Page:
“A children’s story that can only be enjoyed by children is not a good children’s story in the slightest.” (C.S. Lewis)
A close friend recently told me that my spirit animal is an owl. I’ll take it. Owls have that aura of bookishness and wisdom. Books were a constant companion growing up. Quality time with my four siblings often meant sitting in the same room while we each read our own book. Some of my favorite memories growing up are of my parents reading to us as we lay in bed at night. We read through the Laura Ingalls Wilder books, The Chronicles of Narnia, Charlotte’s Web and Stuart Little, and many other titles throughout our evenings together before going to sleep. This routine continues in my life to this day.
One thing I want to pass onto my kids is a love of reading and story. For the first year of Edith’s life she refused to sit still past two pages of any book, which was challenging for someone who adores books. Frederick has always loved books and recently the two of them have been equally engaged in the same books and this time together is some of the best moments we have. Since neither of them naps anymore we usually spend time every afternoon reading before they have quiet time or TV time.
Storytelling is such a powerful thing. It engages the imagination, fosters empathy, and opens our eyes to new and different worlds. There is a plethora of good books for kids and discovering the ones that are beautiful, captivating, and enlightening for all of us can be overwhelming.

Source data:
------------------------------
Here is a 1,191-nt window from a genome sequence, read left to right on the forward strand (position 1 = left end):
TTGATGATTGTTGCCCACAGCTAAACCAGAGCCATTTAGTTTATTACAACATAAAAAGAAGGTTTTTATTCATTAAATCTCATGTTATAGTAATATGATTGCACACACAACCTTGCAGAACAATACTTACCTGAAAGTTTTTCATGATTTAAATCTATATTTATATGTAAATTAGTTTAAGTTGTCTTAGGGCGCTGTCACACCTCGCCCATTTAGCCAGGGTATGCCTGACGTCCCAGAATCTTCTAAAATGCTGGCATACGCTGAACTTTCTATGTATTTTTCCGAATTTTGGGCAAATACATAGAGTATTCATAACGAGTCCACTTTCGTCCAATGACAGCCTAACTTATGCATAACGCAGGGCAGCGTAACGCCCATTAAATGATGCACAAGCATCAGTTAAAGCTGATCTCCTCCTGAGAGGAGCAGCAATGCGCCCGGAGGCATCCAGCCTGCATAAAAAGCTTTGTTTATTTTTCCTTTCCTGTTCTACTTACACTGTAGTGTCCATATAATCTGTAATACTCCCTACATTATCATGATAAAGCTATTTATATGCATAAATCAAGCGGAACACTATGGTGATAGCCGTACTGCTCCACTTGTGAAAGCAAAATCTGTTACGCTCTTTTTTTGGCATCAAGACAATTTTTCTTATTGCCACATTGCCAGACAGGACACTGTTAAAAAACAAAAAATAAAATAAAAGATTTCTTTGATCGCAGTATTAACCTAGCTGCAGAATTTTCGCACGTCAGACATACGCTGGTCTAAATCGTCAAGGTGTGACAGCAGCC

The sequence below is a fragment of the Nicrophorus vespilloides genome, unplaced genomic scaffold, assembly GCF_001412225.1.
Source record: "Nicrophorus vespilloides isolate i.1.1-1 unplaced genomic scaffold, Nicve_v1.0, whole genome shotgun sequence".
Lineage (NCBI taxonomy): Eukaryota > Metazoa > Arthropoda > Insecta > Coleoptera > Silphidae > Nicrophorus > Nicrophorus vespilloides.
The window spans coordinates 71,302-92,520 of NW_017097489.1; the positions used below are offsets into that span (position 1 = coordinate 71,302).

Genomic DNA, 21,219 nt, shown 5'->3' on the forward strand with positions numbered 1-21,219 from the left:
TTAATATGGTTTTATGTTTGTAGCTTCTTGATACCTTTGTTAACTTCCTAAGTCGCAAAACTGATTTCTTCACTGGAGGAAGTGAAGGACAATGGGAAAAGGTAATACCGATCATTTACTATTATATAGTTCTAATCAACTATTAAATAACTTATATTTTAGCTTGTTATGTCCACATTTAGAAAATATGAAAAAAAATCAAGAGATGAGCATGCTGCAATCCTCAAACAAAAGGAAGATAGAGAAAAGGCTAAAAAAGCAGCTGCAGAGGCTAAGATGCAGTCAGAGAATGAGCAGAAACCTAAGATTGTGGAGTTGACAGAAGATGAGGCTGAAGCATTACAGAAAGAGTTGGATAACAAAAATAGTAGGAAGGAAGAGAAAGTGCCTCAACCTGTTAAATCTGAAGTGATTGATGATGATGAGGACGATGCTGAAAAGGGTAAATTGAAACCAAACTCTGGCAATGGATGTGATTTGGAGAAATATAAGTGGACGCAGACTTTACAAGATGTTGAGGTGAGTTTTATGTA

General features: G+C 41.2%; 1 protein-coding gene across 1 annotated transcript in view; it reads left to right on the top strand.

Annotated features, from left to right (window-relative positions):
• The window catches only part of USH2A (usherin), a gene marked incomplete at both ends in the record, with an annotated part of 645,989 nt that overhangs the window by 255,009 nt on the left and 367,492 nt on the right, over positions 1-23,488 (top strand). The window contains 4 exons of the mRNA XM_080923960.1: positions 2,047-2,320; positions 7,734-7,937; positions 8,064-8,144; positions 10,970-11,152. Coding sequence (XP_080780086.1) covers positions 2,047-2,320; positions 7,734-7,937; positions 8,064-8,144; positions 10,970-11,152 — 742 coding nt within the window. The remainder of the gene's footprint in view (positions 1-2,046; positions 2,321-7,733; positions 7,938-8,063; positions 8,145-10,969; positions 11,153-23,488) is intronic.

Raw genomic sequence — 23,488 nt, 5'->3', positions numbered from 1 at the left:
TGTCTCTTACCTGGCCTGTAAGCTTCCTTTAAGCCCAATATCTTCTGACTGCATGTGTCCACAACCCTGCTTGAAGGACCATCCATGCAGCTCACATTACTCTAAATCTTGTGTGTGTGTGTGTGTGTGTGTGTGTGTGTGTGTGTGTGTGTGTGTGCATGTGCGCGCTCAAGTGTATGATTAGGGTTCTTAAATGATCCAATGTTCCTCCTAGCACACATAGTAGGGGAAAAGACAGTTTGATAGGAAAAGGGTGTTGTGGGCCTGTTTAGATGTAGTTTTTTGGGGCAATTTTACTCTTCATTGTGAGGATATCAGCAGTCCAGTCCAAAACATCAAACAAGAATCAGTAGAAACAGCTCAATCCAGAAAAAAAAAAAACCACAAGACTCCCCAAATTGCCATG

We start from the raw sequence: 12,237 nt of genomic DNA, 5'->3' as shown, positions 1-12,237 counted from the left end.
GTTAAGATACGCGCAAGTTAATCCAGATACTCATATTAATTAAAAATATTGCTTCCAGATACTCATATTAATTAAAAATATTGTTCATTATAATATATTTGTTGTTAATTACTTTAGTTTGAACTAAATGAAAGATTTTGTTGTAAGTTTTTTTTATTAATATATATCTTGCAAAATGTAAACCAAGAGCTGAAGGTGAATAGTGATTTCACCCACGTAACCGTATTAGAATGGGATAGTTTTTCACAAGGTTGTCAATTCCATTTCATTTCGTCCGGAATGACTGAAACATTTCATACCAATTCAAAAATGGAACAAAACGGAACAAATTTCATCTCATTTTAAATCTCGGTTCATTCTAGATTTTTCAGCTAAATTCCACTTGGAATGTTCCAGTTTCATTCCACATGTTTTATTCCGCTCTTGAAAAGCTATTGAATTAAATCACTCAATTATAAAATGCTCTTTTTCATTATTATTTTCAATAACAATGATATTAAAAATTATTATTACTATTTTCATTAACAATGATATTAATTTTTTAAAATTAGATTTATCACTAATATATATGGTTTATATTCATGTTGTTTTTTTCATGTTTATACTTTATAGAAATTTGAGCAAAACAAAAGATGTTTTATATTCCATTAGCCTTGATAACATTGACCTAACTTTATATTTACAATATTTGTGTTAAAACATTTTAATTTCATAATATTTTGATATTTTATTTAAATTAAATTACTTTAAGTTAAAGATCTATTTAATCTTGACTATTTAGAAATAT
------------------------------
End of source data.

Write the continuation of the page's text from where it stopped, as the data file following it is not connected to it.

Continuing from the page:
It’s been a slow journey figuring out which books we all love. I put together a list of a few titles that we currently can’t stop reading and a some eternal favorites. I would love to hear which books you remember from your childhood as well as any you currently love.
Journey, Quest, and Return by Aaron Becker: these beautifully illustrated adventures ignited such creativity and passion that my three year old tried to draw a door to another world on our living room wall.
Flotsam by David Wiesner: this book is done in a comic book like storyboard and the illustrations are stunning.
The Lion and the Mouse by Jerry Pinkney: I love this one because it communicates a really good lesson about helping others in need through simple images.
Muncha, Muncha, Muncha and Tippy-Tippy-Tippy, Hide! by Candace Fleming: both of these are laugh-out-loud stories about bunnies who continually break into a garden and then a house to get food and the things they need.
Rosie Revere Engineer by Andrea Beaty (she has a lot of other good titles too!): this whole series is done so well. It’s so good to read stories about kids with big dreams and imaginations who overcome obstacles.
What Do You Do With an Idea and What Do You Do With a Problem by Kobi Yamada: after a couple readings, both kids are so excited to reach the point in the book where breakthrough happens. I love these titles because they create a space and a common vocabulary to talk about ideas and problems.
Learning through play:
Zero, One, and Two by Kathryn Otoshi: if you’ve never read these, you must check them out. They are instructional in learning to count as well as learning to interact inclusively; it’s pretty amazing.
We’ve been loving these winter days curled up in blankets slowly going through the latest pile from the library and reading the time away. Here are some more authors and titles that are engaging for the big ones reading as well as the young ones listening.
Authors who never disappoint:
Ezra Jack Keats
Favorite board board books for 2 years and younger:
anything by Sandra Boynton